The conversation about masking in public schools at this week’s Maryland State Board of Education meeting was reflective of the general sentiments of society today. Nobody wants to wear a mask but currently they are needed until the protocols established by the authoritative bodies – like Maryland Department of Health and OSHA – are relaxed further.
In the case of schools currently, students wearing a mask deemed a close contact to a positive student will not have to quarantine so long as they remain asymptomatic and submit to testing. If the same student was not wearing a mask next to a positive, he or she would currently need to quarantine, no matter of vaccination status, testing or symptoms. The mask is more important than vaccination and testing. This topic and many others were discussed at length this week at the Maryland State Board of Education meeting.
In a 12-2 vote, the state board ordered the Maryland State Department of Education to create an emergency regulation to draft masking “off ramps” for state public schools. MSDE Superintendent Mohammed Choudhury said, “We can’t mask our children forever … I believe we can update our regs in a way that provides an off ramp for our communities based on where they are with vaccination rates … very important in all this is no single school should have to close because of COVID and quarantine should continue to be minimized. I don’t want to compromise on those as we move forward … The goal is create an off ramp.”
Once the state department presents the regulations, the board will vote on the changes at a future meeting. If the emergency regulations are reviewed and approved, the local jurisdictions will then be able to opt out of the state mandate under the outlined guidelines, which will likely be linked in some shape to vaccination rates, frequent rapid tests and local transmission rates at the time. The state’s masking mandate for schools expires in February. Until the regulations are reviewed and approved, the state’s mask mandate continues for now.
For the board’s edification, Choudhury reviewed a couple other states’ approaches to relaxing existing masking rules. He said Nevada is using the CDC transmission metric where any jurisdiction lower than “substantial” transmission spread can lift the mask mandate. For what it’s worth, in Maryland as of Nov. 30, there are no jurisdictions below substantial. Thirteen jurisdictions are classified as high (like Wicomico), while 11 are substantial (including Worcester). Additionally, he said Massachusetts is tying an easing of masking to vaccination rates of individual schools. He said schools with an 80% vaccination rate of staff and students can choose to lift masks if they choose in that northeast state. Anyone not vaccinated would need to mask in all efforts to ease mask requirements.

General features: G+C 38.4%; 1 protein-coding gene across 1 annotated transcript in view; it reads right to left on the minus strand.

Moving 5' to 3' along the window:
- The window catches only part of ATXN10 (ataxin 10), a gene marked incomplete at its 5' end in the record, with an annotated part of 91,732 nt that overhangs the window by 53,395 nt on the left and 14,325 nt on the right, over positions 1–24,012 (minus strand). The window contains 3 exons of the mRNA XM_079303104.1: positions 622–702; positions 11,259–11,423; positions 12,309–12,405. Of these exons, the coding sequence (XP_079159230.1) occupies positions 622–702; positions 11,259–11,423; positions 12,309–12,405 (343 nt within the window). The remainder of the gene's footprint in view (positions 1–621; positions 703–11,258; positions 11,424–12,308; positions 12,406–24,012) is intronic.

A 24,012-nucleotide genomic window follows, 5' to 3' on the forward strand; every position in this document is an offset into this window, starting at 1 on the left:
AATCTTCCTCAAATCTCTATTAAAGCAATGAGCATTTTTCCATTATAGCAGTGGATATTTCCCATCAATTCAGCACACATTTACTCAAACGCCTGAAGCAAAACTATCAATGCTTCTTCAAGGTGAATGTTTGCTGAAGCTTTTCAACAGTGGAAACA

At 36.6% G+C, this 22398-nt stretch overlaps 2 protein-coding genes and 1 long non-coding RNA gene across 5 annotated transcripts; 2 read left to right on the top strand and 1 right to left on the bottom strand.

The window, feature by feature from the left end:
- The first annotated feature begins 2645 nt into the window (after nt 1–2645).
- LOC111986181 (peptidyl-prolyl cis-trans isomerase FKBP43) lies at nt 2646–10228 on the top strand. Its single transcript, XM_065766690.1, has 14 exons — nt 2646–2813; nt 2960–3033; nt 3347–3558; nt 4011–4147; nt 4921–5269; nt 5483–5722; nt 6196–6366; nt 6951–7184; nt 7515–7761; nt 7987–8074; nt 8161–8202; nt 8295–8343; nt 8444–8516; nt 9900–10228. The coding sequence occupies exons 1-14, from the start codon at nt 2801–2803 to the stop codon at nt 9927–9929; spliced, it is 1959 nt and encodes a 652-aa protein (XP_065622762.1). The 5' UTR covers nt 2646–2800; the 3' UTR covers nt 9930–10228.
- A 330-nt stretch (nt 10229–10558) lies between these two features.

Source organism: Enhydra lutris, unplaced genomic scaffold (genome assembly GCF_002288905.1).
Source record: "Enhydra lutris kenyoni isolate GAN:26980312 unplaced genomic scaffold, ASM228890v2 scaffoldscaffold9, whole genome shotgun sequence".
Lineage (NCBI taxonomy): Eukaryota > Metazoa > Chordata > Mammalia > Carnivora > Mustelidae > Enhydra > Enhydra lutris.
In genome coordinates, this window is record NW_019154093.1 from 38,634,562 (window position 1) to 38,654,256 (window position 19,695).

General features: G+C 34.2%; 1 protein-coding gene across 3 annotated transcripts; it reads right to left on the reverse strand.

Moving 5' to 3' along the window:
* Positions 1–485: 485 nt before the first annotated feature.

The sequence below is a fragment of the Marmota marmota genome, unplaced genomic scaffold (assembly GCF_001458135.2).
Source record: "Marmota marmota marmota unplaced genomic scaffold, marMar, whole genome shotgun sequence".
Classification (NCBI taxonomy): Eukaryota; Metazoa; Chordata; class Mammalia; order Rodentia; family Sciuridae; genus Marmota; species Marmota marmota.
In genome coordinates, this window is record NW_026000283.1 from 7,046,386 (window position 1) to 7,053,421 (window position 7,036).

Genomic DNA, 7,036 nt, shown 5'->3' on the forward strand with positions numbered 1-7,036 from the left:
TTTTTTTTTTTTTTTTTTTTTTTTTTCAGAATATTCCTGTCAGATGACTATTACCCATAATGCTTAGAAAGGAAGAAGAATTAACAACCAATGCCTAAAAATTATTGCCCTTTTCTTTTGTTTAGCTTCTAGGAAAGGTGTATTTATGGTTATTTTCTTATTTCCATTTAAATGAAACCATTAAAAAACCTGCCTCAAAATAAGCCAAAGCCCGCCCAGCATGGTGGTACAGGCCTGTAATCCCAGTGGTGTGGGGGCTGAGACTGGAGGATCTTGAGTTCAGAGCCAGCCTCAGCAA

Though there is much work to be done by education and health officials, there does appear to be a consensus to provide opportunities for local school systems to return to optional masking. The key is going to be what baseline metrics will be used to determine eligibility. High vaccination rates seem to be a certain requirement. On the subject of local control, School Board President Clarence Crawford said, “I have no problem with local control but there needs to be a match of local control with accountability and responsibility. I am all in favor local control. I don’t think anyone wants face coverings … but sometimes in leadership you have to do what is necessary, not what you would like to do.”
My take is I don’t want my kids to wear facial coverings to school. However, I am more concerned about close contact quarantine time periods. Virtual learning and missing in-person school time upsets me more than asking children to wear masks. The state school system must convince health officials to lessen the importance of masks and place more stock in vaccination and testing.
Government has always competed with private enterprise on staffing, especially so in Ocean City where there are thousands of low-paying seasonal jobs at businesses and in the public sector. It’s why Ocean City’s decision to increase base wages is not big news. In fact, it’s the obvious and only reaction to staffing woes of recent seasons. The only matter making it news is it will cost the city about $800,000 a year to increase these starting hourly rates to the $15 an hour minimum wage and other salary table adjustments.
The city’s move will not likely have a huge impact on hiring next summer. Most private businesses are already offering far above the $15/hour minimum wage rate for lower level employees. It was common to see restaurants offering $18 to $20 an hour for dishwashers last summer. One hotel advertised last summer it would pay housekeepers $20 per hour and give a $1,000 bonus to those staying until Sept. 1 and more for Oct. 1. These sorts of creative offers confirmed the desperation. Many local business owners have been working on competitive packages to offer prospective employees in the spring to try and lock in staff early before the season. One package I saw this week was geared toward college-age applicants, offering a signing bonus for a mid-April commitment, a mid-season bonus and a late season retention perk involving funding the fuel needed to travel to and from college.